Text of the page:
Most dog owners ask this common question: “why does my dog lick my legs?” It’s one of the many questions about animal behavior. There are different ways to answer them.
Now, why does your furry buddy lick your legs? It might be hard to understand, but dogs are kind animals. Dogs are very different from humans in how they are made. They communicate, show love, and act uniquely to their breed, and it helps them be the best animals they can be. Even though it feels weird, there is a good reason for it.
Your dog licks your leg for several reasons, and this is something that all dogs are born with. This could be for reasons like communicating, getting attention, showing that it is submissive, or because it simply enjoys licking.
This article will help you figure out why your dog licks your legs. You will also know when this behavior might be dangerous for you and your pet and ways to stop when needed. We start by providing reasons why dogs behave this way. Read on to know them.
Why Do Dogs Lick People’s Feet?
Your dog licks your feet to get your attention, show you how it feels, get information about you or where you’ve been, or just because it likes the taste of your feet.
Your furry friend will lick your feet because of the following:
Wants Your Attention
Dogs are smart and social animals. They always look for clues and chances to get what they want. Your canine buddy might like what he’s tasting when licking your legs now and then.
It’s also possible that it has learned to lick you all the time. And it works out most of the time because your pooch always gets your attention through that.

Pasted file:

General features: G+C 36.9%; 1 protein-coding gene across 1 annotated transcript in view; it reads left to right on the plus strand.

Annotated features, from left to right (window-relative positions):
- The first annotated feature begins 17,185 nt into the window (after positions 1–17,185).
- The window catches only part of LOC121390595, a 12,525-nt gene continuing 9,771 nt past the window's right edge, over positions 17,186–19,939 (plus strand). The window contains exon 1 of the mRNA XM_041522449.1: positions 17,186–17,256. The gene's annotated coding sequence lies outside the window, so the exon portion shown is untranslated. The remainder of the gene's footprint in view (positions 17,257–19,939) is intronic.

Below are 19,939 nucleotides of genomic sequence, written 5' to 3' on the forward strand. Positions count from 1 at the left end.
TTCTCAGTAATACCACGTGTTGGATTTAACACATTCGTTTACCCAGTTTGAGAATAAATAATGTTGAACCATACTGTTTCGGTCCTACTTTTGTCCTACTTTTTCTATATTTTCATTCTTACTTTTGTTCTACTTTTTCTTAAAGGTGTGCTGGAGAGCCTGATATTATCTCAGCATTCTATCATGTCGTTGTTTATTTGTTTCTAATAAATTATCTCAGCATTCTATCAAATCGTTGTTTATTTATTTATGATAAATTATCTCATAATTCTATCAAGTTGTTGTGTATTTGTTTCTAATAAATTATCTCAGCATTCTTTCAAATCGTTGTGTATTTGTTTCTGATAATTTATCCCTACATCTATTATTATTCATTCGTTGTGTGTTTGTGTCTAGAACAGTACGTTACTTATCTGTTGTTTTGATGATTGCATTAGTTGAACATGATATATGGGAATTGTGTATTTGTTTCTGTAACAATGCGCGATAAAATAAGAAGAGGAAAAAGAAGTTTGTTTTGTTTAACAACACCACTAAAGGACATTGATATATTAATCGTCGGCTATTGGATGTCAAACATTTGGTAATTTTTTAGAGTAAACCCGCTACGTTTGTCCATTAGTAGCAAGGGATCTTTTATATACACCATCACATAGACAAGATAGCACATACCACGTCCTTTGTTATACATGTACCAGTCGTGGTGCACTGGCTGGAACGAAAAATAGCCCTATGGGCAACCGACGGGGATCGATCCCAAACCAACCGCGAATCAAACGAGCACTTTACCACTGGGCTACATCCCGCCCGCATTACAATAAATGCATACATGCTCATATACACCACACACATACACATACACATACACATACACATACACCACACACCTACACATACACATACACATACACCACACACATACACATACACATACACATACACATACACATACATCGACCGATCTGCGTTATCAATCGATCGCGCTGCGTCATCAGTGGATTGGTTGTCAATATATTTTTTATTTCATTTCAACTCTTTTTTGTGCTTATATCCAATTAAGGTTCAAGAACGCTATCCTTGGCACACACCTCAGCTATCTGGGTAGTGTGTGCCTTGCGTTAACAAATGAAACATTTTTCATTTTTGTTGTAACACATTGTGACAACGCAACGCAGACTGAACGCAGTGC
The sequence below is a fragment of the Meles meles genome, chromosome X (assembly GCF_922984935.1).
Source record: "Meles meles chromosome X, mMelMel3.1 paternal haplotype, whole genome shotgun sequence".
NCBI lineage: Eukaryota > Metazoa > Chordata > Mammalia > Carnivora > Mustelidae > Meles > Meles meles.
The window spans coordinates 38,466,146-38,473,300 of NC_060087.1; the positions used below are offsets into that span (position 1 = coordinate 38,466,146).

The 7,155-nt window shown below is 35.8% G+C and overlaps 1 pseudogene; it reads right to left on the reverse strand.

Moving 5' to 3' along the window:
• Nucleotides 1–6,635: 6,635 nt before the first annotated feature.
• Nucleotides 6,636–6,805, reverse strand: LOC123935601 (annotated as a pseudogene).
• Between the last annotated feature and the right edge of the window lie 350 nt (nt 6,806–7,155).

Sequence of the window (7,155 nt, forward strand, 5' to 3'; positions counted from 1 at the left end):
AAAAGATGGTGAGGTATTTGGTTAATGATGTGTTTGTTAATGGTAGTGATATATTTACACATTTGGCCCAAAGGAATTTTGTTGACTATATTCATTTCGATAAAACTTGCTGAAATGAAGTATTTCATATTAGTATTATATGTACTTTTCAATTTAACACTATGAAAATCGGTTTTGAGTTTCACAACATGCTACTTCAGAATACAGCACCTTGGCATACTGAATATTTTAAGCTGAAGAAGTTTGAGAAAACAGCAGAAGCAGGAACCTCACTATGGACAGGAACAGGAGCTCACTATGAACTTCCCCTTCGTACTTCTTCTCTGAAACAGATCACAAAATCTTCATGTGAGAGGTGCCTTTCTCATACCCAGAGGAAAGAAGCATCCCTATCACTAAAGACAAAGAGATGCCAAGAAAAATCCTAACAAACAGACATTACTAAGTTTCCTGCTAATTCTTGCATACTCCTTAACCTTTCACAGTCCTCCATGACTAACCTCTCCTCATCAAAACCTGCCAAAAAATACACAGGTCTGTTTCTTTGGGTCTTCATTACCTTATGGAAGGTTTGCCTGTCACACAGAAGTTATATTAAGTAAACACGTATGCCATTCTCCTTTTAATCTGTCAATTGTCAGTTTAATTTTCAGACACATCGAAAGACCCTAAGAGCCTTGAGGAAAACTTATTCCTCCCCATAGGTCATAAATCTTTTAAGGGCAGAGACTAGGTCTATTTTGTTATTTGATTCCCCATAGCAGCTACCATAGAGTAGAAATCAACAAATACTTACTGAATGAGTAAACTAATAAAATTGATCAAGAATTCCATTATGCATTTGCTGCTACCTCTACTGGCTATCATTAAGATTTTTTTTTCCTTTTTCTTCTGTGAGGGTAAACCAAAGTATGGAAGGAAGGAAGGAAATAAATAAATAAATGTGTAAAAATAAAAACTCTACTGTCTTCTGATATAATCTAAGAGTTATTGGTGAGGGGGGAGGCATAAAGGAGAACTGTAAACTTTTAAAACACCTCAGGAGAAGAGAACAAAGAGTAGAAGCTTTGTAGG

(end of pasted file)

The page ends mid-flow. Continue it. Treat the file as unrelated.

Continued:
Your pet may be bored and is seeking stimulation. Dogs tend to look for ways to stimulate themselves when they are bored.
This is more likely if it licks your feet more frequently prior to exercising. You will notice your rover begins to lick your legs more if it has not been out for a walk.
Trying To Communicate
A mother wolf would give her babies food from her hunt by licking them on the face in the wild. Dogs would lick the mouth and face of other dogs they meet to show they care about them.
These dogs may also lick their owners, a stranger, or another dog to determine what they want. You’ll often see your doggo licking the feet of people to figure out what their intentions are or to show that they are in charge.
There Is A Problem
There’s a big difference between a dog who sometimes tastes their toes or one who is a real fan of your feet. If your furry friend is in the latter group, you might be looking at a dog acting out as a way to deal with stress.
It can also be that there is some stress in the dog’s life, like a change in routine, a health problem, or something else.
Likes The Taste
Unlike humans, dogs’ strongest sense organs are their mouths and noses. Your dog may be licking your legs because it thinks there’s something tasty or smelly there.